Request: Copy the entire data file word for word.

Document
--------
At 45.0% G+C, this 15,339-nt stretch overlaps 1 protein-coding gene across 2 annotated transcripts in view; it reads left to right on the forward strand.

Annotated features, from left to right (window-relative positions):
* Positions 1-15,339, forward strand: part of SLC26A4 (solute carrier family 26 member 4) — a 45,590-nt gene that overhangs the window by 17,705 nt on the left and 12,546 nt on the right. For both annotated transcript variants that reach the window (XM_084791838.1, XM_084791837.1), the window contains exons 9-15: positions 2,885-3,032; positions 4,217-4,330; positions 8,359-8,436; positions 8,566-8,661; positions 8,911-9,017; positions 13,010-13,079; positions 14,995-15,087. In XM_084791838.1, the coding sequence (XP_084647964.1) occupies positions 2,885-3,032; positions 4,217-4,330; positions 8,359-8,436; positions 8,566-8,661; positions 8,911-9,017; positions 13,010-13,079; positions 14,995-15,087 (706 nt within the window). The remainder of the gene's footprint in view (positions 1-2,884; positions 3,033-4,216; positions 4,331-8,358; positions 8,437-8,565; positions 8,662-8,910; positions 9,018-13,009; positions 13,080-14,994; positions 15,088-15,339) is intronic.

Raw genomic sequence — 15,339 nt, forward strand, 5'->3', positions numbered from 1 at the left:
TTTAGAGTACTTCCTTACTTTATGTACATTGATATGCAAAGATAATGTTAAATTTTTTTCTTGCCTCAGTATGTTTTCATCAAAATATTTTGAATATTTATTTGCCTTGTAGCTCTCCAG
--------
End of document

At 45.0% G+C, this 15,339-nt stretch overlaps 1 protein-coding gene across 2 annotated transcripts in view; it reads left to right on the forward strand.

Annotated features, from left to right (window-relative positions):
* Positions 1-15,339, forward strand: part of SLC26A4 (solute carrier family 26 member 4) — a 45,590-nt gene that overhangs the window by 17,705 nt on the left and 12,546 nt on the right. For both annotated transcript variants that reach the window (XM_084791838.1, XM_084791837.1), the window contains exons 9-15: positions 2,885-3,032; positions 4,217-4,330; positions 8,359-8,436; positions 8,566-8,661; positions 8,911-9,017; positions 13,010-13,079; positions 14,995-15,087. In XM_084791838.1, the coding sequence (XP_084647964.1) occupies positions 2,885-3,032; positions 4,217-4,330; positions 8,359-8,436; positions 8,566-8,661; positions 8,911-9,017; positions 13,010-13,079; positions 14,995-15,087 (706 nt within the window). The remainder of the gene's footprint in view (positions 1-2,884; positions 3,033-4,216; positions 4,331-8,358; positions 8,437-8,565; positions 8,662-8,910; positions 9,018-13,009; positions 13,080-14,994; positions 15,088-15,339) is intronic.

Raw genomic sequence — 15,339 nt, forward strand, 5'->3', positions numbered from 1 at the left:
TTTAGAGTACTTCCTTACTTTATGTACATTGATATGCAAAGATAATGTTAAATTTTTTTCTTGCCTCAGTATGTTTTCATCAAAATATTTTGAATATTTATTTGCCTTGTAGCTCTCCAG